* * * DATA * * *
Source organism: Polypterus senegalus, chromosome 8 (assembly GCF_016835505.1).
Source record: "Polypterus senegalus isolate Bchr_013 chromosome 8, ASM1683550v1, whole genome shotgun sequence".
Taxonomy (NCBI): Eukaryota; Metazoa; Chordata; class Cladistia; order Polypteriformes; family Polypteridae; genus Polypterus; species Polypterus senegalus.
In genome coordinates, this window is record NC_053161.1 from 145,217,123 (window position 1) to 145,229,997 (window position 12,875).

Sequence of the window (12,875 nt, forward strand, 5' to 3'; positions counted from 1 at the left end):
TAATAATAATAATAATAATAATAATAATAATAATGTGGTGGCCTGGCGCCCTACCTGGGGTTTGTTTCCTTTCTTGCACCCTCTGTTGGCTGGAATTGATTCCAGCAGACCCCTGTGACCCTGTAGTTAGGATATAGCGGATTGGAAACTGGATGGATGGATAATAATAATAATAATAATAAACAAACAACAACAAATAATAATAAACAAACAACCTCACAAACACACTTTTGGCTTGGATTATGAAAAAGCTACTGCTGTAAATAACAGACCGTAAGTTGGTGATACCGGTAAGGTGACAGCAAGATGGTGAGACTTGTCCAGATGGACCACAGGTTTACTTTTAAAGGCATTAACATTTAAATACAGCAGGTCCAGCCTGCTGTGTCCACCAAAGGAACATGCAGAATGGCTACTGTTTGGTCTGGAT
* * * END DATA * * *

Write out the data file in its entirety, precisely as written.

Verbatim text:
Source organism: Polypterus senegalus, chromosome 8 (assembly GCF_016835505.1).
Source record: "Polypterus senegalus isolate Bchr_013 chromosome 8, ASM1683550v1, whole genome shotgun sequence".
Taxonomy (NCBI): Eukaryota; Metazoa; Chordata; class Cladistia; order Polypteriformes; family Polypteridae; genus Polypterus; species Polypterus senegalus.
In genome coordinates, this window is record NC_053161.1 from 145,217,123 (window position 1) to 145,229,997 (window position 12,875).

Sequence of the window (12,875 nt, forward strand, 5' to 3'; positions counted from 1 at the left end):
TAATAATAATAATAATAATAATAATAATAATAATGTGGTGGCCTGGCGCCCTACCTGGGGTTTGTTTCCTTTCTTGCACCCTCTGTTGGCTGGAATTGATTCCAGCAGACCCCTGTGACCCTGTAGTTAGGATATAGCGGATTGGAAACTGGATGGATGGATAATAATAATAATAATAATAAACAAACAACAACAAATAATAATAAACAAACAACCTCACAAACACACTTTTGGCTTGGATTATGAAAAAGCTACTGCTGTAAATAACAGACCGTAAGTTGGTGATACCGGTAAGGTGACAGCAAGATGGTGAGACTTGTCCAGATGGACCACAGGTTTACTTTTAAAGGCATTAACATTTAAATACAGCAGGTCCAGCCTGCTGTGTCCACCAAAGGAACATGCAGAATGGCTACTGTTTGGTCTGGAT